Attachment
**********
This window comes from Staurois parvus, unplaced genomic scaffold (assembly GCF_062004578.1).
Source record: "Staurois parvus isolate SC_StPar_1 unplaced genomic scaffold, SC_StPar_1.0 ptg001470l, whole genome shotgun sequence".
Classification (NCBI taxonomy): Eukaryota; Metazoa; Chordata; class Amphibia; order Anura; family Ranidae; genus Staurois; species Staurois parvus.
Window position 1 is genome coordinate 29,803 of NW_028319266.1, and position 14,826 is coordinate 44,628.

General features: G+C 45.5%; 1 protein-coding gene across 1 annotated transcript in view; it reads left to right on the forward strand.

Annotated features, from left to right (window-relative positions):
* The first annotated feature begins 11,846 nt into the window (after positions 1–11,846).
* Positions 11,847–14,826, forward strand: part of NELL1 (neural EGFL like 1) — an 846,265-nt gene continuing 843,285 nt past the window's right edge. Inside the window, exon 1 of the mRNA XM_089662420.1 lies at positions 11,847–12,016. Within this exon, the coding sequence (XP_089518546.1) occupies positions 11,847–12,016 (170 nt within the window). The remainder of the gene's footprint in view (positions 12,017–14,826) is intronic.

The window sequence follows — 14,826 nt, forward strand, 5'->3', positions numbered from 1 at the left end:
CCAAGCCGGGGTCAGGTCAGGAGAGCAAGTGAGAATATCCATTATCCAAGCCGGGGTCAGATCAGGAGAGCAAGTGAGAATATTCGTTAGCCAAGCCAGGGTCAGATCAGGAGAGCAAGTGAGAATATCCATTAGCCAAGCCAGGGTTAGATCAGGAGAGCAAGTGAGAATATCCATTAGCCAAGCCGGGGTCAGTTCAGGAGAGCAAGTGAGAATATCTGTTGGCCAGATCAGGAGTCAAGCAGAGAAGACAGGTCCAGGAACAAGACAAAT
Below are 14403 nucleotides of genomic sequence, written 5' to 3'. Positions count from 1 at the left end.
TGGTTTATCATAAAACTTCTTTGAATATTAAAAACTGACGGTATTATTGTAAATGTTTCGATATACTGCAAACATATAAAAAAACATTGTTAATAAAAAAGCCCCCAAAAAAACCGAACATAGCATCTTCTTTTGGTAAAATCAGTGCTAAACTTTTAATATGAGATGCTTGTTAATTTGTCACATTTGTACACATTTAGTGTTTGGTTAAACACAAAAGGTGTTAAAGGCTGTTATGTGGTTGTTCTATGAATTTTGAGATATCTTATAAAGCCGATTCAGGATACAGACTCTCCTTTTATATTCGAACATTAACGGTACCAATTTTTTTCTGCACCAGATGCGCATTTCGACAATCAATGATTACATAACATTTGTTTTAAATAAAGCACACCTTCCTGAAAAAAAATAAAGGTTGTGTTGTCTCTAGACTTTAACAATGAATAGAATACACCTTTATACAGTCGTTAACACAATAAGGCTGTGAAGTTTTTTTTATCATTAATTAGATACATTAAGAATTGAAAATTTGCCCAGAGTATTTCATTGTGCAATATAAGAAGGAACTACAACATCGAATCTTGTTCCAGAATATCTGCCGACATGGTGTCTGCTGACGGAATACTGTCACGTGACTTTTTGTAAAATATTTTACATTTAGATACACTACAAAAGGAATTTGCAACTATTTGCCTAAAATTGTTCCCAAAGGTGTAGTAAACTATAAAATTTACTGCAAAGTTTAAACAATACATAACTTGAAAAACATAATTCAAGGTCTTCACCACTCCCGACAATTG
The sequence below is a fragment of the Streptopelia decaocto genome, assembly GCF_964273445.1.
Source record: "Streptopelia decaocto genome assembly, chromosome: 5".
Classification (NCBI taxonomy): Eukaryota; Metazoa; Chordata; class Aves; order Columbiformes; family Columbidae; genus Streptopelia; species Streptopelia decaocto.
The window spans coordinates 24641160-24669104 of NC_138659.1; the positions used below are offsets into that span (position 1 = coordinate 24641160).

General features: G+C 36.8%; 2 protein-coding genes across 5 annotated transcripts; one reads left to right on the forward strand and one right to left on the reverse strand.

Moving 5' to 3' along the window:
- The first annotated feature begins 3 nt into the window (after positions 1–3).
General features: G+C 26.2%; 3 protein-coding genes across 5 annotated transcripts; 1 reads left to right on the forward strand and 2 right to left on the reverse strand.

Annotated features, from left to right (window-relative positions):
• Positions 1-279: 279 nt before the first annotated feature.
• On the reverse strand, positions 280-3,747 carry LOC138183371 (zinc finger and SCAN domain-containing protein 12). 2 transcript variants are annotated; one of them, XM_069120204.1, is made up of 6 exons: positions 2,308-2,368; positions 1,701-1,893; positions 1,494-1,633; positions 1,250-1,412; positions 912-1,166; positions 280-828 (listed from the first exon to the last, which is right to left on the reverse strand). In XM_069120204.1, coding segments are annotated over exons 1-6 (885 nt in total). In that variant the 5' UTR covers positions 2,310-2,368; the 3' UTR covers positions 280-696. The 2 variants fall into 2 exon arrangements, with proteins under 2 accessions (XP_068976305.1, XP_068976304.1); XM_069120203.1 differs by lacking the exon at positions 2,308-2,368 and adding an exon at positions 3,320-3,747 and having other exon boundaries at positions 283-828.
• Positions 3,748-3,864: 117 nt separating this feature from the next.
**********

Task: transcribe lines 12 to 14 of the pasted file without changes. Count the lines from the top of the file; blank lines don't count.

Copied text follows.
TGGTTTATCATAAAACTTCTTTGAATATTAAAAACTGACGGTATTATTGTAAATGTTTCGATATACTGCAAACATATAAAAAAACATTGTTAATAAAAAAGCCCCCAAAAAAACCGAACATAGCATCTTCTTTTGGTAAAATCAGTGCTAAACTTTTAATATGAGATGCTTGTTAATTTGTCACATTTGTACACATTTAGTGTTTGGTTAAACACAAAAGGTGTTAAAGGCTGTTATGTGGTTGTTCTATGAATTTTGAGATATCTTATAAAGCCGATTCAGGATACAGACTCTCCTTTTATATTCGAACATTAACGGTACCAATTTTTTTCTGCACCAGATGCGCATTTCGACAATCAATGATTACATAACATTTGTTTTAAATAAAGCACACCTTCCTGAAAAAAAATAAAGGTTGTGTTGTCTCTAGACTTTAACAATGAATAGAATACACCTTTATACAGTCGTTAACACAATAAGGCTGTGAAGTTTTTTTTATCATTAATTAGATACATTAAGAATTGAAAATTTGCCCAGAGTATTTCATTGTGCAATATAAGAAGGAACTACAACATCGAATCTTGTTCCAGAATATCTGCCGACATGGTGTCTGCTGACGGAATACTGTCACGTGACTTTTTGTAAAATATTTTACATTTAGATACACTACAAAAGGAATTTGCAACTATTTGCCTAAAATTGTTCCCAAAGGTGTAGTAAACTATAAAATTTACTGCAAAGTTTAAACAATACATAACTTGAAAAACATAATTCAAGGTCTTCACCACTCCCGACAATTG
The sequence below is a fragment of the Streptopelia decaocto genome, assembly GCF_964273445.1.
Source record: "Streptopelia decaocto genome assembly, chromosome: 5".